Chbosky creates such a charming, sweet, smart, etc etc character in Charlie, and yet allows Charlie’s voice to haunt and seep into the reader. The stories told in the letters from Charlie hold nothing back about friendship, deep admiration, depression, utter sadness, struggles with personal and sexual identity, relationships, and family bonds. It surprised me how much Chbosky packed into such a short novel. Each letter is told with so much emotion, and nearly each part of the novel made me want to hug Charlie more and more.  Of course, addressing the perks to being a wallflower- Charlie has this amazing ability to silently observe a situation, and think about it in both an emotional and analytical way. It’s why he’s able to connection certain songs to his friends and situations, and why he’s able to read a book and understand the story and the context behind the written work.

Reading The Perks of Being a Wallflower is a must. I know you could just skip the book and watch the movie, but I’ve seen the movie and the book is even more amazing. You’ll need to hug someone at the end, and you’ll feel all the feels, but I promise you’ll love it. It’ll be like hearing a sad, beautiful song on the radio exactly when you need to hear one.

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The Host by Stephanie Meyer

Not quite back to back Meyer action this month! I’ve had this on my TBR for two months now, and I’m pretty sure I’ve read it before but it’s been a long time.

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In a futuristic, dystopian type setting, we are introduced to Wanderer, a soul that has been implanted into the body of a young woman named Melanie, a captured human host. This is all considered perfectly normal to the Healer and Seeker whom matched the two together, but things aren’t going to plan post-surgery. Often, according to the Healer, it is easy for the soul to overtake control of the mind and body of the host- but Wanderer is having  a very difficult time keeping Melanie submissive, and this doesn’t bode well with her assigned Seeker, who is trying to gain information from Melanie’s human experiences to capture the remaining humans in hiding.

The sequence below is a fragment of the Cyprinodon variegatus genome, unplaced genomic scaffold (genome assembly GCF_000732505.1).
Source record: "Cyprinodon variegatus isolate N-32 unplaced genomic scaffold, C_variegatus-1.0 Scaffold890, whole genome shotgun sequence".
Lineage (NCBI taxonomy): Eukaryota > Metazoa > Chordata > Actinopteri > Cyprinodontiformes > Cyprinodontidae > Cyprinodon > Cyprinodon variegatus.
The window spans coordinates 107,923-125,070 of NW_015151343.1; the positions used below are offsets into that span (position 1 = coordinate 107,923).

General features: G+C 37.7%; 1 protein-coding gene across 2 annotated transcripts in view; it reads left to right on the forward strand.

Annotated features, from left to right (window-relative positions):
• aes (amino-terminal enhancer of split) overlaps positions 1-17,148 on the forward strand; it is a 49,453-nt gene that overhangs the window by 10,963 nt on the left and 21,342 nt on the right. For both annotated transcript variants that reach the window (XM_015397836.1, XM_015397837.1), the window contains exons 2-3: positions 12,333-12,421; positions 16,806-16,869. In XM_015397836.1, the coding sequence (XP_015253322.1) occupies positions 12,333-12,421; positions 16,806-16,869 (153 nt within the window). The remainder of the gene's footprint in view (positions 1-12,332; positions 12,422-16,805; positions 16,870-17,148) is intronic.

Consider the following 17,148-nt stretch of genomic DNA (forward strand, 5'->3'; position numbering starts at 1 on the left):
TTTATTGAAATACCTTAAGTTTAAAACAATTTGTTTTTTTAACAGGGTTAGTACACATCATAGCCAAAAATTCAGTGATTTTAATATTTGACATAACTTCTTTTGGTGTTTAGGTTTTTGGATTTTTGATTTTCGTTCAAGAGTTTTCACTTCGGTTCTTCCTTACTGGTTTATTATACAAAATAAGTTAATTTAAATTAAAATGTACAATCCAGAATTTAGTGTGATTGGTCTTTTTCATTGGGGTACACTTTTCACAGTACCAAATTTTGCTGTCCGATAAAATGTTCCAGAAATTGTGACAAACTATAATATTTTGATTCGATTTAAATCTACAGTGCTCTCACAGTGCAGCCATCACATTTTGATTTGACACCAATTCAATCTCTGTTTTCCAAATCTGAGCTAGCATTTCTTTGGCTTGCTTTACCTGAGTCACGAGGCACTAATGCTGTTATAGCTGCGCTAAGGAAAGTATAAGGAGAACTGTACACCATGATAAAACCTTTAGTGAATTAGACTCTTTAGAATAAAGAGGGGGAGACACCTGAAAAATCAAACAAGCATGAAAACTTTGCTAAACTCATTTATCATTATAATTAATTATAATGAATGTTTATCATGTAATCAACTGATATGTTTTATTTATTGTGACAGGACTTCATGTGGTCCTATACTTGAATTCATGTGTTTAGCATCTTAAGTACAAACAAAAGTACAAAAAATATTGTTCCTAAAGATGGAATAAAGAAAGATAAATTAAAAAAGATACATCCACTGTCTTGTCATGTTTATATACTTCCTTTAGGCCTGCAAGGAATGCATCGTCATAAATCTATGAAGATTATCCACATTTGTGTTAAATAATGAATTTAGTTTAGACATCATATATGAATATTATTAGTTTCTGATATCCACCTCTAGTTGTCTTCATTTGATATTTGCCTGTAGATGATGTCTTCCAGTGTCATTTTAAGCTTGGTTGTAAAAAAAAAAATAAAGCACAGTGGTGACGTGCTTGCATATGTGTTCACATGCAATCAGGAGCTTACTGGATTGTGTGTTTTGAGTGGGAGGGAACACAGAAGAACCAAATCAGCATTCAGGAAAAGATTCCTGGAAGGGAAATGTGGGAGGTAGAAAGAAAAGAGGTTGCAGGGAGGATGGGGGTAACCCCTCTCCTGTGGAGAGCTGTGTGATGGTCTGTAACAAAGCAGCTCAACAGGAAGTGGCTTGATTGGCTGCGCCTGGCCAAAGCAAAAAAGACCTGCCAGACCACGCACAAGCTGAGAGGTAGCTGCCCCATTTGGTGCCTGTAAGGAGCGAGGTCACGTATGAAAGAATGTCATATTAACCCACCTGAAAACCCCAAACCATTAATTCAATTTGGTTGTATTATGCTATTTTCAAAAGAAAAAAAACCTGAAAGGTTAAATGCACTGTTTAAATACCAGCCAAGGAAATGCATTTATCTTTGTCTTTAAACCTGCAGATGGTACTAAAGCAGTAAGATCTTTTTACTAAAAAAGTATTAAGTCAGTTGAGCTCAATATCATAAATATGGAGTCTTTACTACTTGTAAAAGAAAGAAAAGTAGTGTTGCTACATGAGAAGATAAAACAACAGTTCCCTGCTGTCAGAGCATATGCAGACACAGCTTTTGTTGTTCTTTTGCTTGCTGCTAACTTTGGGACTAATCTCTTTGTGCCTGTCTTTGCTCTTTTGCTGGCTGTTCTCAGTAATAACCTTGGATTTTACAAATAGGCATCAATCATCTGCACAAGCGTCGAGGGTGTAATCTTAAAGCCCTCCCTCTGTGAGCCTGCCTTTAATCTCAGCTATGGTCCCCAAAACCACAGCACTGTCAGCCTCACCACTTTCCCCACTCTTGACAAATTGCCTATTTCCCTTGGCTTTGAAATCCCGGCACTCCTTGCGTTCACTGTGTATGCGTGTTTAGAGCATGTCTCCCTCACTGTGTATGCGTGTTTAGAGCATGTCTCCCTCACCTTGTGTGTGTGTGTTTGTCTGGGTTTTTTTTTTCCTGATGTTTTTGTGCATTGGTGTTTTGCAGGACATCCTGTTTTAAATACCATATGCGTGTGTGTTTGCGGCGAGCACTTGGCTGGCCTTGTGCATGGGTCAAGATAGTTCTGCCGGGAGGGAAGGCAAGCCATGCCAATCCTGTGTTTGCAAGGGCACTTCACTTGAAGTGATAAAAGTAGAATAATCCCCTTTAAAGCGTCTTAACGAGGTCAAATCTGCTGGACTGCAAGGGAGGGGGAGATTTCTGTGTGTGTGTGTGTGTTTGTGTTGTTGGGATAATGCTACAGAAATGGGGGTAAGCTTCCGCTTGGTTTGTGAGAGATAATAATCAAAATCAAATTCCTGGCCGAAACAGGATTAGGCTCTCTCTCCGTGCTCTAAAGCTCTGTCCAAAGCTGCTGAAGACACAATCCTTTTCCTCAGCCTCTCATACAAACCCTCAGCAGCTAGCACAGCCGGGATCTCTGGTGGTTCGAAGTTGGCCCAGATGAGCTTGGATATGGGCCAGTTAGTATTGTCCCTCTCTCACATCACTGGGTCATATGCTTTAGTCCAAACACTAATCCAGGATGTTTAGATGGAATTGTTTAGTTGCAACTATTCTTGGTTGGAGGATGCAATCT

Wanderer doesn’t know what to do. As a soul, she never lies and doesn’t believe in violence or conflict, yet this Seeker is determined to get answers from her. Melanie, on the other hand, is desperately trying to conceal all the information she can from Wanderer in regards to her brother, Jamie, and the man she loves, Jared. She wants to keep them safe from the Seeker, and her emotions and memories that are unveiled are stronger than anything Wanderer has ever felt. Soon, Wanderer starts to share the same feelings with Melanie, and realizes that she loves Jamie and Jared just as much as Melanie. This puts them all in danger- since the Seeker isn’t getting the information from Wanderer, she’s volunteered to take over Melanie’s body instead, which would essentially kill Melanie, once the Seeker has gotten the information she needs. Melanie gives Wanderer the push she needs, and before they know it, they are off the beaten path, trying to find their way back to Jamie and Jared, and ensuring their safety before they are either caught or killed.

Little did they know, they would not only find the boys again, but a colony of humans and new motivation to keep them all alive.

It took me a while to get into the story- I think I have a hard time with the dystopian, futuristic fantasy books because it’s completely unknown, and my imagination has to actually work! However, once I got into the story, it was hard to put down. I loved the imagery the Meyer created, and the dialogue between Wanderer and Melanie. I did remember a few things as I was rereading, but not enough to spoil any of Meyer’s plot twists. It took me over a week to finish it because I’ve been preoccupied with a bunch of work-related and family-related stuff, but it provided a nice mental break from everything when I did have the chance read.

Overall, I would definitely recommend, especially for those who love the dystopian settings.